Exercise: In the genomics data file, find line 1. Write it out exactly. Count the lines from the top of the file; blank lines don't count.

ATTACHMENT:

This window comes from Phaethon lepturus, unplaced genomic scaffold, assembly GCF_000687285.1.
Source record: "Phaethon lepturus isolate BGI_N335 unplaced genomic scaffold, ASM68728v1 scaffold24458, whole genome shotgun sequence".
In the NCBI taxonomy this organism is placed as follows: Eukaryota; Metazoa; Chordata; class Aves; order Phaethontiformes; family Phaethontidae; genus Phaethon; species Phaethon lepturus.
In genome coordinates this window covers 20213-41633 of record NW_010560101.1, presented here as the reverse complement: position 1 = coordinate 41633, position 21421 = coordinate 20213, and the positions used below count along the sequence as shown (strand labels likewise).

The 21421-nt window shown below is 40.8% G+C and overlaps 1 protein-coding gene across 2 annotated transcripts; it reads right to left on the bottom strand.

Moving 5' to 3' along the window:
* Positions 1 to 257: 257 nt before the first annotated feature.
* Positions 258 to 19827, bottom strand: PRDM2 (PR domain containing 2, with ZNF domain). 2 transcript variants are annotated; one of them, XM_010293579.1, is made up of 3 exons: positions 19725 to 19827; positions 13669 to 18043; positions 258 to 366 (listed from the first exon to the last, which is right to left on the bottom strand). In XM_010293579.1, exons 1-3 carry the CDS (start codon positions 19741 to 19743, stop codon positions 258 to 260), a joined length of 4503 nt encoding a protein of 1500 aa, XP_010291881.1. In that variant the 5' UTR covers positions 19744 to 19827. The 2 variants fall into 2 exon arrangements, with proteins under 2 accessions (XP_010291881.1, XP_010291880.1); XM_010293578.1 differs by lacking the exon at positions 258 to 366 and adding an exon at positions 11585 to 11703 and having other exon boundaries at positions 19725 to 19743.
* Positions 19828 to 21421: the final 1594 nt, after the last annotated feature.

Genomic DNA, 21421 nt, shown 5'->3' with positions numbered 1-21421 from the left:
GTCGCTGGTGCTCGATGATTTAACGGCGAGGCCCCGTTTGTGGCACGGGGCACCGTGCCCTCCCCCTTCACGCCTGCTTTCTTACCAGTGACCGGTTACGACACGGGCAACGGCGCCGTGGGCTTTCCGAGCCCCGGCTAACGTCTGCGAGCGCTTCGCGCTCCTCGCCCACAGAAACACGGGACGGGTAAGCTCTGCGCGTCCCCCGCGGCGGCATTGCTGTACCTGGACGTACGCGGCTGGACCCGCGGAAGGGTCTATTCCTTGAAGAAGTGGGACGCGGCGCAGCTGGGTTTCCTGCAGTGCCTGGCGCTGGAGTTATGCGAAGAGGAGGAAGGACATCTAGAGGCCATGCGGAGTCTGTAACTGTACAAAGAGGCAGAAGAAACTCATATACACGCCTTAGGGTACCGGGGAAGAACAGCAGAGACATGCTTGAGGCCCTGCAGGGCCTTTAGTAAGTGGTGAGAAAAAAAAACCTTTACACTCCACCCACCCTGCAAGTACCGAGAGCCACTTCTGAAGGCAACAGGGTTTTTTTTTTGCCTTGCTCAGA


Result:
This window comes from Phaethon lepturus, unplaced genomic scaffold, assembly GCF_000687285.1.